For the quarter ending in March 2008, the Standard & Poor’s Case-Shiller US National Home Price Index plummeted 14.1 percent, the worst drop in its 20-year history. Yale economist Robert Shiller recently extended the index back almost 100 years and discovered that during the Depression, the largest slump in housing prices—in 1932—was only 10.5 percent.

Yale scientists have discovered a new way to rid a brain—at least a mouse’s brain—of amyloid plaques, the hallmark of Alzheimer's. Immunobiologist Richard Flavell and his colleagues genetically engineered mice that would develop the plaques and that had a key immune system pathway blocked. The blockage unleashed cells that attacked and eliminated up to 90 percent of the plaques, and the animals' performance on some memory tests improved. The study appeared online in May in Nature Medicine.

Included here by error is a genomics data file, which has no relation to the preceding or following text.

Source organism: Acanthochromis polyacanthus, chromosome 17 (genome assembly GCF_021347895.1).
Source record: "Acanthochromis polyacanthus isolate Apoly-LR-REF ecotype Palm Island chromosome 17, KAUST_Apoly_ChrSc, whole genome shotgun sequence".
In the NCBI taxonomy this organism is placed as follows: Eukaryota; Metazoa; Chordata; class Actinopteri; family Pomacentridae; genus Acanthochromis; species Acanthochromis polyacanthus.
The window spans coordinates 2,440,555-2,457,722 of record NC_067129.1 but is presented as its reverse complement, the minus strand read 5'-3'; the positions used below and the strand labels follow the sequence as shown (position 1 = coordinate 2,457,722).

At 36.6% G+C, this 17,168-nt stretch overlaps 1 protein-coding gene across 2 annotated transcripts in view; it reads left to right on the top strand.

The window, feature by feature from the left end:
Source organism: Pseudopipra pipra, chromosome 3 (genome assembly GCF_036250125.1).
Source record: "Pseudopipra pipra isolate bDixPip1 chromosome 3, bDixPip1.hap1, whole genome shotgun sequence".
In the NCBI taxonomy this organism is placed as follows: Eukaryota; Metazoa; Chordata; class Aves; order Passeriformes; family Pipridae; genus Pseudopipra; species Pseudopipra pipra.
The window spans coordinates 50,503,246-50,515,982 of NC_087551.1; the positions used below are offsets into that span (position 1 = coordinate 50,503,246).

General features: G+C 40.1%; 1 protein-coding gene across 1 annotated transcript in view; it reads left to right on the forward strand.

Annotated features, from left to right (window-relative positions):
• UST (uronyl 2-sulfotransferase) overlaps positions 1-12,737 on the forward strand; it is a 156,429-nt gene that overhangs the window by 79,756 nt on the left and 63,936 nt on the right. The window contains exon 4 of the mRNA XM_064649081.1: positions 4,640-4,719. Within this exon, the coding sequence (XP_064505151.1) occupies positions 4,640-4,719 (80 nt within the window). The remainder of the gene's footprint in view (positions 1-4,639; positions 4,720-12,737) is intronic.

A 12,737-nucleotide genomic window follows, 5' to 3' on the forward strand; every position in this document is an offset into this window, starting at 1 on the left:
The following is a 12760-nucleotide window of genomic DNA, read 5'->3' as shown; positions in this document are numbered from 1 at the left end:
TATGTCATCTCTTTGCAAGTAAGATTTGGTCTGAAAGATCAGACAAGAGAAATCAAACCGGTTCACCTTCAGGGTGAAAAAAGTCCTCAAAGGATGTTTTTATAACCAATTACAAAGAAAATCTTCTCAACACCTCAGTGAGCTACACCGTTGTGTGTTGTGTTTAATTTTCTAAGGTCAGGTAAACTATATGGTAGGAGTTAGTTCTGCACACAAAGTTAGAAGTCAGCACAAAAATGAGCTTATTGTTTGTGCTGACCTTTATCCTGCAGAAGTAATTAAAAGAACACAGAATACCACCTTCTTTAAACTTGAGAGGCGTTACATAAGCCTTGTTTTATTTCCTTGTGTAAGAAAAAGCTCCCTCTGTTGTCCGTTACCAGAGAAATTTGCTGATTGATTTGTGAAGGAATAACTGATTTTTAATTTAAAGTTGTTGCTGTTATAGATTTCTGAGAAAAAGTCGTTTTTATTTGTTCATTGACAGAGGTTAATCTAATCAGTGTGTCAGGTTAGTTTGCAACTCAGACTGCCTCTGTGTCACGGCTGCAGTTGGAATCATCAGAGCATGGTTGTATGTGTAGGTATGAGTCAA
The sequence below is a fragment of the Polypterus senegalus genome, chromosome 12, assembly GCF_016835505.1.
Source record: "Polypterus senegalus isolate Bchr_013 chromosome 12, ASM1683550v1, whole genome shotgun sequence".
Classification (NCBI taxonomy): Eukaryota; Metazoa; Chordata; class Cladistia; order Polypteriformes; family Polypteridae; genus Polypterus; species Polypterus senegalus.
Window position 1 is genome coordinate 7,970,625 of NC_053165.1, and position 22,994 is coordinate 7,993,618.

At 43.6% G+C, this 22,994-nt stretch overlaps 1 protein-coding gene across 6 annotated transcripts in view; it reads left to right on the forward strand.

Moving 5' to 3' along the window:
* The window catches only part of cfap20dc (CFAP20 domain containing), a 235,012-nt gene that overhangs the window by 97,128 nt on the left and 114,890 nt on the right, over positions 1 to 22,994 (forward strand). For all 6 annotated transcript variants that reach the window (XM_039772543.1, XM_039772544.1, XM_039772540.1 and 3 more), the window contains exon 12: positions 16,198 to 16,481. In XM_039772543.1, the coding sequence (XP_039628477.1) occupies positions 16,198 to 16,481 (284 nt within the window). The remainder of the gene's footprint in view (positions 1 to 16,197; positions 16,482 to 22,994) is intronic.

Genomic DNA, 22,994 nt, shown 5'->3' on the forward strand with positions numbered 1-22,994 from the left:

Using changes in wind speed as a proxy for temperature, Yale geologists Steven Sherwood and Robert Allen calculated that the atmospheric temperatures at high altitudes in the tropics have increased by 0.65 degrees C. per decade since 1970. This measurement confirmed a key (but hard-to-prove) prediction of global warming climate models. The work appeared online in Nature Geology in May.

Eubranchipus Holmani lives! A fingernail-sized fairy shrimp that had not been seen in Connecticut for more than 50 years was rediscovered by Peabody Museum biologist Eric Lazo-Wasem in early May in a temporary pond in Groton. Lazo-Wasem hopes to have the invertebrate placed on the state’s endangered species list.


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